Our final night in Mexico couldn’t be more different from our three nights in San Miguel de Allende. That was the first place where we saw great numbers of Americans; in fact, they seem to have taken over the town. We’re told that 10,000 Americans have retired there besides all the snowbirds.
San Miguel is in a valley surrounded by mountains. The streets are steep leading out of the center, and cobbled with stones making for teeth jarring rides. We saw a number of American driven ATVs on the streets, easier to climb the hills I guess and easier to park on the narrow streets.
There are many hotels, restaurants, and shops catering to tourists. Everything is much more expensive than any other place we visited, even the cosmopolitan city of Puebla. I couldn’t find one shop though, where I could buy a pair of socks!
The charm of the old colonial houses, steep streets and lovely parks didn’t make up for the feeling that we might as well have been in Florida or Palm Springs.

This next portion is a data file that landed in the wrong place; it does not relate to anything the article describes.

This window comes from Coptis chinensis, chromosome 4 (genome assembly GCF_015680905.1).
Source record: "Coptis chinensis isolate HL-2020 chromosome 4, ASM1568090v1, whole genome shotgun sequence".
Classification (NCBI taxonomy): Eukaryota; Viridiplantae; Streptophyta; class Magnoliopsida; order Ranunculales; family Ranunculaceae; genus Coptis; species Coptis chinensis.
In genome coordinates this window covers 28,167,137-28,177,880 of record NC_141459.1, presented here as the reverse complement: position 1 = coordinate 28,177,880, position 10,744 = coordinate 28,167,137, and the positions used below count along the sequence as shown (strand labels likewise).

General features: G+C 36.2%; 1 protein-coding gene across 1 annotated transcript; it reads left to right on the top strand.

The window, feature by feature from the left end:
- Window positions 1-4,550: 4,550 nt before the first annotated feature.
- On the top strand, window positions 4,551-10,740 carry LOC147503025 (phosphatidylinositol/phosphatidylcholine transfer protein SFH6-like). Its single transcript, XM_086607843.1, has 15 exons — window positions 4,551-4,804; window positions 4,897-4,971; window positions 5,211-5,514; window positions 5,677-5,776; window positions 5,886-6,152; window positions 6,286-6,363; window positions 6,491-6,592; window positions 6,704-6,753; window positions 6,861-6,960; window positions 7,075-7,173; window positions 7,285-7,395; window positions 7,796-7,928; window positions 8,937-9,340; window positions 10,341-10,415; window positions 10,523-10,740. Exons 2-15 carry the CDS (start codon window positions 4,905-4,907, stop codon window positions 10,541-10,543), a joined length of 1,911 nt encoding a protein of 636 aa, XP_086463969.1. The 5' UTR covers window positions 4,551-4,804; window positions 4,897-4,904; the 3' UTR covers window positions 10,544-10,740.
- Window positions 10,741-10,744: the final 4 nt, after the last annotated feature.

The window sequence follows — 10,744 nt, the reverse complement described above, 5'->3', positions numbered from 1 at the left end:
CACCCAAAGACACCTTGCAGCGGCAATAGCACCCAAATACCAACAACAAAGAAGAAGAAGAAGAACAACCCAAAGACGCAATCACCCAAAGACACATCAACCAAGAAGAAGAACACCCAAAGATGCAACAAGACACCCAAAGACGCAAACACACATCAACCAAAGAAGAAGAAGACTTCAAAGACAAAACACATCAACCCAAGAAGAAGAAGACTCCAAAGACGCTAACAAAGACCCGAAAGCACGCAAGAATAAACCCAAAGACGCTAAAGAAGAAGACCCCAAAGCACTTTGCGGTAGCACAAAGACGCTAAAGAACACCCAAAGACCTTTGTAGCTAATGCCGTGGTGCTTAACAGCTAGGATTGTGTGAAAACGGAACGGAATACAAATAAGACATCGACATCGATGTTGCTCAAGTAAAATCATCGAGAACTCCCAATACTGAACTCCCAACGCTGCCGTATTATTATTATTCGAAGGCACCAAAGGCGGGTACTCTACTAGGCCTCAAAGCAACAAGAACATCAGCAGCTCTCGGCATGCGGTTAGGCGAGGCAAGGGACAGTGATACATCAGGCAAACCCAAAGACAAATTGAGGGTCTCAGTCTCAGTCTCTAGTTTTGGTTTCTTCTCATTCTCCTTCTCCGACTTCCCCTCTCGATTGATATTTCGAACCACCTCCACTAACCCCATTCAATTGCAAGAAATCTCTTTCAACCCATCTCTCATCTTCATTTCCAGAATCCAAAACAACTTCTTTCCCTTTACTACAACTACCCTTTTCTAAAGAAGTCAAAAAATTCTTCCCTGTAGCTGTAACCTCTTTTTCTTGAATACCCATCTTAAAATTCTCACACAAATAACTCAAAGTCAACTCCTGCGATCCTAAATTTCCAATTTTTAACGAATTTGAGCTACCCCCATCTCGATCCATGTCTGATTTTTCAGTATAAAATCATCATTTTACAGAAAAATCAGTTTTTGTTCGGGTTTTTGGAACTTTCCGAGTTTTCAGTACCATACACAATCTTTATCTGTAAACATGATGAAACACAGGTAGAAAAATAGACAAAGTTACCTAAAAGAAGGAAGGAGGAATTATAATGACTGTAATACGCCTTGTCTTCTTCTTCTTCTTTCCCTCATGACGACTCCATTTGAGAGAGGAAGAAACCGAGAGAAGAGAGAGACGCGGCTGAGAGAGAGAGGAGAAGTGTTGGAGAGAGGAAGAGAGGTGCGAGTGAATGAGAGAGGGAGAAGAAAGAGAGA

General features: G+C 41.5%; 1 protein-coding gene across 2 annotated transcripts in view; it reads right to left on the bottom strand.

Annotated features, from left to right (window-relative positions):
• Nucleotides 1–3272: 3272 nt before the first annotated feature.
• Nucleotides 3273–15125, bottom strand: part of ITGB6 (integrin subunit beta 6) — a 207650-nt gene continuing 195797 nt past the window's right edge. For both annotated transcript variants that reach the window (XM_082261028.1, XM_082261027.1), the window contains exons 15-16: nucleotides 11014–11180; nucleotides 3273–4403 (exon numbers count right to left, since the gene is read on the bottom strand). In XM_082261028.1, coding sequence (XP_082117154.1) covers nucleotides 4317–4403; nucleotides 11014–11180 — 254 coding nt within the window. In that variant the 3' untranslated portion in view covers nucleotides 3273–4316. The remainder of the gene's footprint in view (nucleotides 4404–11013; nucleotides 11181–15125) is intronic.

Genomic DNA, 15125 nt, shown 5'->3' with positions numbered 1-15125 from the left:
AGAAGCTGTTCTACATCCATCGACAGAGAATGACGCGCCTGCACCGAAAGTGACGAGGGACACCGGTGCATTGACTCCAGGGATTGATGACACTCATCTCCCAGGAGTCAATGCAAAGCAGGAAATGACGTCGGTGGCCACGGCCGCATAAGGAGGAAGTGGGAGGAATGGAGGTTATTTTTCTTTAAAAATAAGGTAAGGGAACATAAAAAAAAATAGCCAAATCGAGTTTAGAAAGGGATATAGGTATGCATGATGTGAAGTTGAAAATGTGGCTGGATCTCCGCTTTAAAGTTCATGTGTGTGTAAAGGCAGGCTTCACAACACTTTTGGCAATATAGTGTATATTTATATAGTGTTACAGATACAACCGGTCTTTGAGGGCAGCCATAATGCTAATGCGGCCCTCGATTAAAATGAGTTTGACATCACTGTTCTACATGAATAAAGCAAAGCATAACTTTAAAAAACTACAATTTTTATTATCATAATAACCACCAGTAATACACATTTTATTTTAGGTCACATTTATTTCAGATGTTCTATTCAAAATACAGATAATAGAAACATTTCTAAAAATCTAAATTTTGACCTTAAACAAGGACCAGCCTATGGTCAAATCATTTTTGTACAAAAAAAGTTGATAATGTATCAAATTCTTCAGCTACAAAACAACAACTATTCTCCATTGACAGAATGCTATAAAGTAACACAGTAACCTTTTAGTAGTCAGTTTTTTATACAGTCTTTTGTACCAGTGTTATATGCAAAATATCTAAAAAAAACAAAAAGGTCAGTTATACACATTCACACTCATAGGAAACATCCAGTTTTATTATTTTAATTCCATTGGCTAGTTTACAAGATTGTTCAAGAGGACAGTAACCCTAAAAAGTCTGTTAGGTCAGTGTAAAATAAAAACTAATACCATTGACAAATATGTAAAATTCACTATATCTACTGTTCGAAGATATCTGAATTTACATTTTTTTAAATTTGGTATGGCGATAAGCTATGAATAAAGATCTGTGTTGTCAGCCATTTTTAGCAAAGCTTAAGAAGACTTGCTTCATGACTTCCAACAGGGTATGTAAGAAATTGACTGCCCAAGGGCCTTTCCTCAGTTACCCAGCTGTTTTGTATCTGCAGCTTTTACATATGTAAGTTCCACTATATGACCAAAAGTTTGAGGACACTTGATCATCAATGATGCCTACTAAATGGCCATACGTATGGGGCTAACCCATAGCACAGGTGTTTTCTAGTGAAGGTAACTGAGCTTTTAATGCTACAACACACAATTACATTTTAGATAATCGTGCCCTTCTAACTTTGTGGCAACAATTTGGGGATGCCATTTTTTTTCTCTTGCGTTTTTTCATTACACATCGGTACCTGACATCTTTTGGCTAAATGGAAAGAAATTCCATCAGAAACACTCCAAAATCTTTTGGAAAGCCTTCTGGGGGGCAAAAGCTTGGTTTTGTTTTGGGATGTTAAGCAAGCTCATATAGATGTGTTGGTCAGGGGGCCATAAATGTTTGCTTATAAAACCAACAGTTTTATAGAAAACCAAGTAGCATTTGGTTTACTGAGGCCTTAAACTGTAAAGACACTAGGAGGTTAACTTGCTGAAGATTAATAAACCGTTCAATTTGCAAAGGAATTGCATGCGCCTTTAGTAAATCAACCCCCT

From San Miguel we drove through high desert to the city of Victoria, just 200 miles from the border. We stayed in an older hotel across from the Zocalo in the center of town. Walking along the main street in the evening we mingled with whole families out strolling and shopping. We didn’t hear a word of English or see anyone who did not appear to be Mexican. Driving in and out of the city we did not see a single strip mall or shopping area but the entire downtown area is lined with small shops and the sidewalk crowded with stalls.
We were intrigued with the blocks of shoe stores, one after the other. Some for men, some for women, sport shoes, dress shoes, all kinds of shoes. We had noticed the same thing in Puebla. It is hard to imagine that much demand for shoes. Also, in all the town centers there are many shoe shiners.
Our hotel room was basic, small but clean. It was a surprise when we pulled back the shower curtain and saw the tub. All the porcelain was gone, at least we didn’t have to worry about slipping.